Momentarily, the Duke looks as if he will sign just a bit. He doesn't, of course - even though he has just been asked if it's fun being a duke.

"Being a duke is very burdensome," he says. "Someone from the BBC asked me that once - 'Has the fun gone out of being a duke?' And I said, 'I'm really like a chairman of a business.' I farm, myself, 2,600 acres there. And there's a lot of forestry - it's really like a national park, open to the public. I'm chairman of Stratfield Saye Estates Management Co. So one is constantly in a position of being asked to this, that, t'other. So I work very, very hard.

"But when my father died, we had two options. One to stay in our own relatively small house we'd lived in for 25 years. But I'm quite certain the big house would have disintegrated. So we took the decision we had to keep it going for the sake of the nation."

The Duke of Wellington, you see, feels this enormous - almost painful - sense of responsibility. That was why he left the army, which he liked very much, when his father was in his 80s "I felt it was time to take a bigger share of the responsibilities which one day I would have had to assume anyway," is how he expresses it.

That was after a 29-year career from which he retired as brigadier general. That was even though the military brought him together with Diana, his future wife, who is the daughter of a major general and was a staff sargeant in Jerusalem when he met her during the war. Their son, the Marquess of Douro, recently married Antonia von Preussen, who is a real princess, great-granddaughter of Kaiser Wilhelm II and all that, but the Duke claims not to care about such things.

Not that he is what you might call a true democrat. In a socialist state, one has to hear all sorts of unkind things about the absurdity of having a nobility hanging around.

He nods gravely. "Oh, yes, you hear that sort of comment. But I think the difference between the British aristocracy and the European aristocracy - here I'm being rather derogatory, so tone it down a bit, if you can - well, the difference between them is our aristocracy has (a) always married into almost all social classes and (b) continues to play a role in national life. And they must accept a lot of responsibility, charities, and so on . . ."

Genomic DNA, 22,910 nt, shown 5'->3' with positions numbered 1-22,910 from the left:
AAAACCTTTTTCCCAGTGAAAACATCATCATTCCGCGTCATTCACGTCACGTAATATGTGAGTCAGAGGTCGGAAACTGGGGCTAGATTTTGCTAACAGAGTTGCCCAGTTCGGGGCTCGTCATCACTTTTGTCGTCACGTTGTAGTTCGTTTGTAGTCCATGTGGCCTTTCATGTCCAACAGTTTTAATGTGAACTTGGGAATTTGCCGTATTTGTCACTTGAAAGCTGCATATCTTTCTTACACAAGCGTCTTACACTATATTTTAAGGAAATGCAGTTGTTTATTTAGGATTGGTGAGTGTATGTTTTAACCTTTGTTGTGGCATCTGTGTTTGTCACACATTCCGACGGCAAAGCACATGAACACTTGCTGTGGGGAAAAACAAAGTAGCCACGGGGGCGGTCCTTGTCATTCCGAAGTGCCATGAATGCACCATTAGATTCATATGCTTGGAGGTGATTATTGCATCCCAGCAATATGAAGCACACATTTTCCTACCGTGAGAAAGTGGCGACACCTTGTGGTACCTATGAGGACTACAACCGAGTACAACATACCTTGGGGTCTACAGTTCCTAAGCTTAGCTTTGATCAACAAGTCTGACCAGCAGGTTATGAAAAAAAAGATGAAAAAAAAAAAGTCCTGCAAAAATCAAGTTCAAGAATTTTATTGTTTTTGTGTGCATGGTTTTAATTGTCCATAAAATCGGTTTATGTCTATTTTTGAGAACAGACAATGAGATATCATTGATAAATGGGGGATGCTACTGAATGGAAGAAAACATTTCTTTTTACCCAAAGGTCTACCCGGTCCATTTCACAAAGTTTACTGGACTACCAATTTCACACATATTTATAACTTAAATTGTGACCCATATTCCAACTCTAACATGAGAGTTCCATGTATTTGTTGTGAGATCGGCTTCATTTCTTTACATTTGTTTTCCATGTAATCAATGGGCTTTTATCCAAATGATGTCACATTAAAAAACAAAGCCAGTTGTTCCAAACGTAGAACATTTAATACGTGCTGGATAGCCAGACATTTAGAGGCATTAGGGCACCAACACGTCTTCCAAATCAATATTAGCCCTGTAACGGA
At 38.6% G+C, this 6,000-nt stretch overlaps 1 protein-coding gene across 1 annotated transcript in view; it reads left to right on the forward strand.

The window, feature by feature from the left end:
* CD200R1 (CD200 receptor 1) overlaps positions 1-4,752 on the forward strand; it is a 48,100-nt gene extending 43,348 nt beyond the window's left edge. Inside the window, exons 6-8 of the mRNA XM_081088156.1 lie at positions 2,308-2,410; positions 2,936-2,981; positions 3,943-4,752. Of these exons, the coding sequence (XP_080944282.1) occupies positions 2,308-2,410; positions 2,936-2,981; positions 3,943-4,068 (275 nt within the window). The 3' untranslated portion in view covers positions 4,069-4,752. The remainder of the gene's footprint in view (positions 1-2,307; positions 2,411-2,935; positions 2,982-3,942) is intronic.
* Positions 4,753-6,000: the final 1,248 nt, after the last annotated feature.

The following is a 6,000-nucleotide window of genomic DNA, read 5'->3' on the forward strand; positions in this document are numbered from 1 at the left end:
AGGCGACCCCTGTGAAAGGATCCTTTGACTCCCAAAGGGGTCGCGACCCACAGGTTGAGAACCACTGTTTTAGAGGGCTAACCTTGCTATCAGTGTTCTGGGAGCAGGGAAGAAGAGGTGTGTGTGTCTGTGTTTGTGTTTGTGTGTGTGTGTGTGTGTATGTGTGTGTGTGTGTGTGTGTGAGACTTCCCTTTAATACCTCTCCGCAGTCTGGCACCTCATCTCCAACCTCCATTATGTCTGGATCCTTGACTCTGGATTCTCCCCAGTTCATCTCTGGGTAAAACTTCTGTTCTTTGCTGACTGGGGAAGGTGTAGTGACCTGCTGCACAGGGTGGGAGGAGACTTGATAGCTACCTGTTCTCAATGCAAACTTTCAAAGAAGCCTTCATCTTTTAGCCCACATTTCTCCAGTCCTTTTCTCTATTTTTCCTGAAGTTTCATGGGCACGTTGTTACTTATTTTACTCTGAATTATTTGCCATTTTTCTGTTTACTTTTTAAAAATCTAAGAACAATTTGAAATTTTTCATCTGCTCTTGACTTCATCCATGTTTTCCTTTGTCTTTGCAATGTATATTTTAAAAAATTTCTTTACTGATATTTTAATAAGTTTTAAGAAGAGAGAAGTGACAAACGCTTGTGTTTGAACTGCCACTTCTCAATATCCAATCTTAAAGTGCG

He frowns slightly. "Have, I expressed that well? I hope I have. The fact remains that the House of Lords, which the Socialists would like to abolish, of course - well, in fact remains that hereditary peers make a big contribution in the tidying up of bills."

Of course the Duke knows all about hereditary, having been brought up with Wellingtoniana.

"One thing I can say," he announces with no little pride. "nothing in my family has ever been disposed of or thrown away. We have 33 boxes of Wellington's personal possessions, everything from his false teeth to 20 sets of underclothes. I believe. So I was brought up in this aura, you might say."

You might indeed, and you might also wonder what effect this has on a descendent - duke or no duke. You might wonder, for instance, if it makes a person feel small, surrounded constantly by the remnants of a man "whom many English consider to be the greatest Englishman who ever lived." You might worry, for example, about the eventual attendance at your million who came to Wellington's. But the eighth Duke, as it happens, is not concerned.

"How can I express it?" he muses. "It doesn't stifle me, no, no. He was the sort of man who comes once every 500 years. He was a man of such unique character that he stands on a pedestal. No normal mortal can aspire to those heights.

"And I," says the Duke firmly, very firmly, "I am a normal mortal."